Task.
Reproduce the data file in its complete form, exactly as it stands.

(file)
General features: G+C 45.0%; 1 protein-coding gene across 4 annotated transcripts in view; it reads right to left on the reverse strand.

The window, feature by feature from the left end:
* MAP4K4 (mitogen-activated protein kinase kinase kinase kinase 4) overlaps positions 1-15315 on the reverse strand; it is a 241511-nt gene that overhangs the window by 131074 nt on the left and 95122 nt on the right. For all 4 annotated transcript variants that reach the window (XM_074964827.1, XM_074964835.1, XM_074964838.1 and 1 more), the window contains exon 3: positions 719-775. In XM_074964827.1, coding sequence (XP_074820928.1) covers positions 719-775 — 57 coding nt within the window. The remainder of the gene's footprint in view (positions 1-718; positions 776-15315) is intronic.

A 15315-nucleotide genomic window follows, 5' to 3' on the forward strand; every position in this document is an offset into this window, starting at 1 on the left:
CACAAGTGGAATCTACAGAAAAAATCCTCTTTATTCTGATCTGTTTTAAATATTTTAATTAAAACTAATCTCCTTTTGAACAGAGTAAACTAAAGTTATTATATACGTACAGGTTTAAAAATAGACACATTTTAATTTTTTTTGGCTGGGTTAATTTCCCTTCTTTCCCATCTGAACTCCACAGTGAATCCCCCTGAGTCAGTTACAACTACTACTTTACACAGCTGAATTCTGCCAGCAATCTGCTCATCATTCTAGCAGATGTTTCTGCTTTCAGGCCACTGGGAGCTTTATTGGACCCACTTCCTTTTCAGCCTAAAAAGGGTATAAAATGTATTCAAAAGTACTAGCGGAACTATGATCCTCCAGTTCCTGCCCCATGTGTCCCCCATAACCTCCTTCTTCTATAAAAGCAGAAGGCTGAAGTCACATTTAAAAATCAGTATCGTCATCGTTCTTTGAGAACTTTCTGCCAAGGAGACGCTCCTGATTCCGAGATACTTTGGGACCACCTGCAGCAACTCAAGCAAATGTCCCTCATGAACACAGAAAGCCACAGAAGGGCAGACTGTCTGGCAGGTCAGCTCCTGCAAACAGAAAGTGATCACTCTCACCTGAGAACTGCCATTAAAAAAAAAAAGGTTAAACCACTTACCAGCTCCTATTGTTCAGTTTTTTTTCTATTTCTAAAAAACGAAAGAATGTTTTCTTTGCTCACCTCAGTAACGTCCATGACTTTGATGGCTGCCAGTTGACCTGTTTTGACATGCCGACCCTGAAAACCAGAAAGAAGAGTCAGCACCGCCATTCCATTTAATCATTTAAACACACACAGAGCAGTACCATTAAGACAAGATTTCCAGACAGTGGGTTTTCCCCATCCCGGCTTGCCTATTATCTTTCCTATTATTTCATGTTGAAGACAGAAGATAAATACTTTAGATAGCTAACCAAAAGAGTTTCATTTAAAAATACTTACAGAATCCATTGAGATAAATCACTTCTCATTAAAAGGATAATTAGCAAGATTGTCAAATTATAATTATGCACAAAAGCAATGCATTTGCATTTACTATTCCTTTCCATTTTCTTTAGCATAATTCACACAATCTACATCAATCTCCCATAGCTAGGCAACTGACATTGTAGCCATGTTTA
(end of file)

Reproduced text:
General features: G+C 45.0%; 1 protein-coding gene across 4 annotated transcripts in view; it reads right to left on the reverse strand.

The window, feature by feature from the left end:
* MAP4K4 (mitogen-activated protein kinase kinase kinase kinase 4) overlaps positions 1-15315 on the reverse strand; it is a 241511-nt gene that overhangs the window by 131074 nt on the left and 95122 nt on the right. For all 4 annotated transcript variants that reach the window (XM_074964827.1, XM_074964835.1, XM_074964838.1 and 1 more), the window contains exon 3: positions 719-775. In XM_074964827.1, coding sequence (XP_074820928.1) covers positions 719-775 — 57 coding nt within the window. The remainder of the gene's footprint in view (positions 1-718; positions 776-15315) is intronic.

A 15315-nucleotide genomic window follows, 5' to 3' on the forward strand; every position in this document is an offset into this window, starting at 1 on the left:
CACAAGTGGAATCTACAGAAAAAATCCTCTTTATTCTGATCTGTTTTAAATATTTTAATTAAAACTAATCTCCTTTTGAACAGAGTAAACTAAAGTTATTATATACGTACAGGTTTAAAAATAGACACATTTTAATTTTTTTTGGCTGGGTTAATTTCCCTTCTTTCCCATCTGAACTCCACAGTGAATCCCCCTGAGTCAGTTACAACTACTACTTTACACAGCTGAATTCTGCCAGCAATCTGCTCATCATTCTAGCAGATGTTTCTGCTTTCAGGCCACTGGGAGCTTTATTGGACCCACTTCCTTTTCAGCCTAAAAAGGGTATAAAATGTATTCAAAAGTACTAGCGGAACTATGATCCTCCAGTTCCTGCCCCATGTGTCCCCCATAACCTCCTTCTTCTATAAAAGCAGAAGGCTGAAGTCACATTTAAAAATCAGTATCGTCATCGTTCTTTGAGAACTTTCTGCCAAGGAGACGCTCCTGATTCCGAGATACTTTGGGACCACCTGCAGCAACTCAAGCAAATGTCCCTCATGAACACAGAAAGCCACAGAAGGGCAGACTGTCTGGCAGGTCAGCTCCTGCAAACAGAAAGTGATCACTCTCACCTGAGAACTGCCATTAAAAAAAAAAAGGTTAAACCACTTACCAGCTCCTATTGTTCAGTTTTTTTTCTATTTCTAAAAAACGAAAGAATGTTTTCTTTGCTCACCTCAGTAACGTCCATGACTTTGATGGCTGCCAGTTGACCTGTTTTGACATGCCGACCCTGAAAACCAGAAAGAAGAGTCAGCACCGCCATTCCATTTAATCATTTAAACACACACAGAGCAGTACCATTAAGACAAGATTTCCAGACAGTGGGTTTTCCCCATCCCGGCTTGCCTATTATCTTTCCTATTATTTCATGTTGAAGACAGAAGATAAATACTTTAGATAGCTAACCAAAAGAGTTTCATTTAAAAATACTTACAGAATCCATTGAGATAAATCACTTCTCATTAAAAGGATAATTAGCAAGATTGTCAAATTATAATTATGCACAAAAGCAATGCATTTGCATTTACTATTCCTTTCCATTTTCTTTAGCATAATTCACACAATCTACATCAATCTCCCATAGCTAGGCAACTGACATTGTAGCCATGTTTA